This post is dedicated to our dear friend Sneha Madhrani, whose death left a void in our lives.
I was sitting by the window, overlooking the home’s window, which was once hers, when memories flooded in.
Her bubbly, welcoming smile and pleasant demeanour never leave my vision, and this is when I question my reason.
Is my vision so limited that all I can see is just this? Is there more than what I just caught?
For death just seemed an extension of life. Here she was with us some moments ago, and now she just happened to go.
As I looked deep down, the void out here was in there too, but then suddenly, I stumbled on a block.
The block which blocked my vision did not let me see further, for the moment I craned my neck and tried to look beyond, it came in between and led me away, onto a path I could see.
The path I could see seemed cool and cosy; it was full of posies and roses, it was familiar.
Yes, I got back to the path and ways of the world, following the norms of society and the age-old theory, “life goes on doesn’t stop for anyone.”
The show must go on, so saying I went back to living life the way it was to be lived.
But then I paused, for something was amiss. Yes there was something I missed.
For seeing my beautiful, spirited friend dying, I saw the light she meant to convey.
Then as I wanted to reach out, life pulled a fast one, caught me in its grip with its glitter, trying to hide the bitter.
But I discovered better and shook myself, hard telling myself, “What you do?
Can you not see that life and death are but one, for as one passes over, it seems the night is over, as it’s the break of a new dawn.
But then how would you know? For your night is never over, you sleep through the day as if it is the night”.
“How,” I ask myself? Well, friends, it’s no different. ” For as the night passes over, comes the day, and if you learn to live life, you learn to die to it too.
The phenomenon goes on and similarly within us too. But since we have not learnt what life is, we’ll never learn what death is.
Sometimes I wonder, what is it that is hard to understand?
The fact that life and death are one or that as one comes in, one has to depart.
Oh, why oh, why are we so helpless and miserable?
But then, after all the hurt and misery, we get back to daily living, struggling and fighting against a tide that eventually arises as destined.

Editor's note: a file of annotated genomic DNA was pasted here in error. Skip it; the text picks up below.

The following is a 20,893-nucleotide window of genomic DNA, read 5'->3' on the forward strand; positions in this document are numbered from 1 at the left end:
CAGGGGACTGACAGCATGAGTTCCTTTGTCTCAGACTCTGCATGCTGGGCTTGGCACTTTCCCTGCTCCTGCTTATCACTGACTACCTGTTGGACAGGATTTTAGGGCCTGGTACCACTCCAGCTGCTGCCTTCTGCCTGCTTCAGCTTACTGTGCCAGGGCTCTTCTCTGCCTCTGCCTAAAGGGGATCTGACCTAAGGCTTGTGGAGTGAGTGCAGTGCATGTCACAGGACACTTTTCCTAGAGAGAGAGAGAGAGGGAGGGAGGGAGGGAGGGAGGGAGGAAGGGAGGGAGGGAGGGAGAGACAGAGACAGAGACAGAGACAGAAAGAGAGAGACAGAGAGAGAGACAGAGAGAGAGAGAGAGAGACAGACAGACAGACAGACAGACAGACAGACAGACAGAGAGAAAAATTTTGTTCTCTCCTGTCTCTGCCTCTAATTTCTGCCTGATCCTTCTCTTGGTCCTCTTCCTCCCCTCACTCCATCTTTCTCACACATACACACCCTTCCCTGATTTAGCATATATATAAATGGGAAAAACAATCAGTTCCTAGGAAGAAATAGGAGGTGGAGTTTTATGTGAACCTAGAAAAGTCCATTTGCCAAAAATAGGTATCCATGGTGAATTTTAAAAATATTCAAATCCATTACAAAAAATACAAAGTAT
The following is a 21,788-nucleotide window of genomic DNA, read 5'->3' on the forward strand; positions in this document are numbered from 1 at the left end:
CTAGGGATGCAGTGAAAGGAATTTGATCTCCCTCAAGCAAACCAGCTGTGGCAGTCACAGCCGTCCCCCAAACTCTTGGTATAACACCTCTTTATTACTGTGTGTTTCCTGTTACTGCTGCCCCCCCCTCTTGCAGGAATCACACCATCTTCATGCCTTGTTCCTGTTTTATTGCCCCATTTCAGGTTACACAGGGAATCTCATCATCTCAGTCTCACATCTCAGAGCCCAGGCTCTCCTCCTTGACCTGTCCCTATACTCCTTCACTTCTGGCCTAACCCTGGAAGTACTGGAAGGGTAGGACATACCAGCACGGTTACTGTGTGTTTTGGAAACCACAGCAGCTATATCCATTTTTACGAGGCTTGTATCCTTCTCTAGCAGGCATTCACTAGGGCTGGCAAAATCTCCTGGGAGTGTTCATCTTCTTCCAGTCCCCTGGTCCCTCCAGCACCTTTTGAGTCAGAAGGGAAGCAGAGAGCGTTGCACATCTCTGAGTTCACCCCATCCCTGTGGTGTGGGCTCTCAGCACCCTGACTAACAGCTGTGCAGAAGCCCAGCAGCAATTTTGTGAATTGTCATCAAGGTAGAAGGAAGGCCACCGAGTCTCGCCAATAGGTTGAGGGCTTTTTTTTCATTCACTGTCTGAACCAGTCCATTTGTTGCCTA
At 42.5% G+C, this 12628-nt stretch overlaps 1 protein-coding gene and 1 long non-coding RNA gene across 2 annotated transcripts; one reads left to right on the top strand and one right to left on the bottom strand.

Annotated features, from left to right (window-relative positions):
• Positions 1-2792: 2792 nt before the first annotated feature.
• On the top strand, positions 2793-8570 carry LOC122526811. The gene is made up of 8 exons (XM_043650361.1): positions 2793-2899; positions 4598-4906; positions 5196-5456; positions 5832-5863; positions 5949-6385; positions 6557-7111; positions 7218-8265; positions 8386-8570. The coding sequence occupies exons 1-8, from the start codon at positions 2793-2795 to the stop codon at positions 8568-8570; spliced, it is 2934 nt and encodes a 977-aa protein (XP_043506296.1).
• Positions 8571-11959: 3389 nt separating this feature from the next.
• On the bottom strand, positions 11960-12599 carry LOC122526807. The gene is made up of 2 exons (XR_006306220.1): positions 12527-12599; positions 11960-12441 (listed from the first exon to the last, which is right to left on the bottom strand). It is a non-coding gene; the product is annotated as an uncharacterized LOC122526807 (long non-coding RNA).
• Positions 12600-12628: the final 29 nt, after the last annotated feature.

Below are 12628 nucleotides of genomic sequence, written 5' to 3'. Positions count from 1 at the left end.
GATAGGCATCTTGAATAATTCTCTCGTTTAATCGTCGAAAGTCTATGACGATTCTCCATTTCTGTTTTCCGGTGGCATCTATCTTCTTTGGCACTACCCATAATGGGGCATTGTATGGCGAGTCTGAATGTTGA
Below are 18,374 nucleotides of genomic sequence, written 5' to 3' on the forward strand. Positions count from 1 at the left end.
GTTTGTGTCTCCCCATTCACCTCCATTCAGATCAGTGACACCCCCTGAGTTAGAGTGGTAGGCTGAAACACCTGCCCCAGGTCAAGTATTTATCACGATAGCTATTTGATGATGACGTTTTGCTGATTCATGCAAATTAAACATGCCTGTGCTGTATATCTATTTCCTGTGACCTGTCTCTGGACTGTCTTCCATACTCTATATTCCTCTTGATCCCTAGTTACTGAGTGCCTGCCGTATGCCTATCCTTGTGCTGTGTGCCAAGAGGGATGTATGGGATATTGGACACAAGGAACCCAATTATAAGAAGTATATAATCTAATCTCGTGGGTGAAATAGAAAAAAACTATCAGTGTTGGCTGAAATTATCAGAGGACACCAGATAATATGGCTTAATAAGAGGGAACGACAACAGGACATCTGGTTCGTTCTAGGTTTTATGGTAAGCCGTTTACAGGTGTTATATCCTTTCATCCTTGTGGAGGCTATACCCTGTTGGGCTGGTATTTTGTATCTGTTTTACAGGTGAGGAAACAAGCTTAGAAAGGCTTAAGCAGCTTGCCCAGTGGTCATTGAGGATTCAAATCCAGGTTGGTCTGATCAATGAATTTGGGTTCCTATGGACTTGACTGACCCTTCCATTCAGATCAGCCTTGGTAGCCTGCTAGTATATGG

We struggle against an eventuality which is naturality, and forget about living altogether.
I sat silent and still, and then I stumbled on these beautiful words, which appeared as quickly and naturally as was meant to be.
(We put death beyond the walls, beyond the movement of life. It is something to evade, to avoid.
The question is what is living and what is dying? The two must be together, not separate.
If we learn about living, we’ll learn about death, and learning is in the now.) An extract from the biography of J. Krishnamurti by Pupul Jayakar.
It’s a new day, every day, life and death come in simultaneously. Once we learn to live now, we learn to die now too.
Living is dying, but we hold on to a yesterday, not here. So we cling to the past, not letting go. and live in it, dying to the now.
Can we walk through life as innocently as we came in? Can we shed all the experiences, the conditions, the knowledge as soon as we enter another walk in life?
If so, then we know that death is a part of living, for as we live in the moment, we die to it too.
Then the very fear we fear is the key to the lock of fearlessness.
The fear of not being is in our genetic makeup, and when we look at it consciously, we realise it’s a part of us, our very makeup.
So dear ones, let’s face it and live consciously today, dying every day, every moment to the past, then darlings, what we are is not what we became.
But purely so, we are able to be in the state of being, without the conflict of becoming, and when there is only the state of being now and here, there is no past and no future.
Then life and death go hand in hand, in the timeless zone.
As I conclude, I know for sure, dear Sneha, you are in the space of love and well being, and your smile will always remain a part of our being.